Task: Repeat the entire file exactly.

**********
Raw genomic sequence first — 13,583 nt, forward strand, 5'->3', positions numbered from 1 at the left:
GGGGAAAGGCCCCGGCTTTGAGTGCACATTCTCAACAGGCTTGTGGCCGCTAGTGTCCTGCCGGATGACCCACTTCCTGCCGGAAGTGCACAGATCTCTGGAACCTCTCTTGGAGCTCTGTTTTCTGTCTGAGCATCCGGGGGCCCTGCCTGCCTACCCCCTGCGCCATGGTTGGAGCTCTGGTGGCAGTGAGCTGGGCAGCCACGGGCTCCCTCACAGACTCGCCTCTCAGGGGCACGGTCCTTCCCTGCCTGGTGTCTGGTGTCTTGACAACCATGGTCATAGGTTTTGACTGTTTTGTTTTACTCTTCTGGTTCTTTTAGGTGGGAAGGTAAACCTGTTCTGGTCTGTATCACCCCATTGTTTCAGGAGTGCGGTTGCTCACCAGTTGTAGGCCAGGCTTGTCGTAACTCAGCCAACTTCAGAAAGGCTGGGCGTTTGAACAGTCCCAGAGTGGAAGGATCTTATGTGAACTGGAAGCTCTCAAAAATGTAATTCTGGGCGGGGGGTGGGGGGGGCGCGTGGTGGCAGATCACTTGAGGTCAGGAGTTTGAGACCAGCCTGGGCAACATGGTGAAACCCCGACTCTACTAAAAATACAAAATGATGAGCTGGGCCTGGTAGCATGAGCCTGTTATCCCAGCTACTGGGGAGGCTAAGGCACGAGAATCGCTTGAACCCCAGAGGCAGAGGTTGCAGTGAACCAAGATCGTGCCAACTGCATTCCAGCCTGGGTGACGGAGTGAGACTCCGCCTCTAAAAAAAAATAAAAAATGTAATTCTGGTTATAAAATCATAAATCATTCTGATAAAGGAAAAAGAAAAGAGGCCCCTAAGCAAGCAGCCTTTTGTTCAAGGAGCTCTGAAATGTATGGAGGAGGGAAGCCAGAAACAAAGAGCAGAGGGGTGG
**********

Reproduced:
Raw genomic sequence first — 13,583 nt, forward strand, 5'->3', positions numbered from 1 at the left:
GGGGAAAGGCCCCGGCTTTGAGTGCACATTCTCAACAGGCTTGTGGCCGCTAGTGTCCTGCCGGATGACCCACTTCCTGCCGGAAGTGCACAGATCTCTGGAACCTCTCTTGGAGCTCTGTTTTCTGTCTGAGCATCCGGGGGCCCTGCCTGCCTACCCCCTGCGCCATGGTTGGAGCTCTGGTGGCAGTGAGCTGGGCAGCCACGGGCTCCCTCACAGACTCGCCTCTCAGGGGCACGGTCCTTCCCTGCCTGGTGTCTGGTGTCTTGACAACCATGGTCATAGGTTTTGACTGTTTTGTTTTACTCTTCTGGTTCTTTTAGGTGGGAAGGTAAACCTGTTCTGGTCTGTATCACCCCATTGTTTCAGGAGTGCGGTTGCTCACCAGTTGTAGGCCAGGCTTGTCGTAACTCAGCCAACTTCAGAAAGGCTGGGCGTTTGAACAGTCCCAGAGTGGAAGGATCTTATGTGAACTGGAAGCTCTCAAAAATGTAATTCTGGGCGGGGGGTGGGGGGGGCGCGTGGTGGCAGATCACTTGAGGTCAGGAGTTTGAGACCAGCCTGGGCAACATGGTGAAACCCCGACTCTACTAAAAATACAAAATGATGAGCTGGGCCTGGTAGCATGAGCCTGTTATCCCAGCTACTGGGGAGGCTAAGGCACGAGAATCGCTTGAACCCCAGAGGCAGAGGTTGCAGTGAACCAAGATCGTGCCAACTGCATTCCAGCCTGGGTGACGGAGTGAGACTCCGCCTCTAAAAAAAAATAAAAAATGTAATTCTGGTTATAAAATCATAAATCATTCTGATAAAGGAAAAAGAAAAGAGGCCCCTAAGCAAGCAGCCTTTTGTTCAAGGAGCTCTGAAATGTATGGAGGAGGGAAGCCAGAAACAAAGAGCAGAGGGGTGG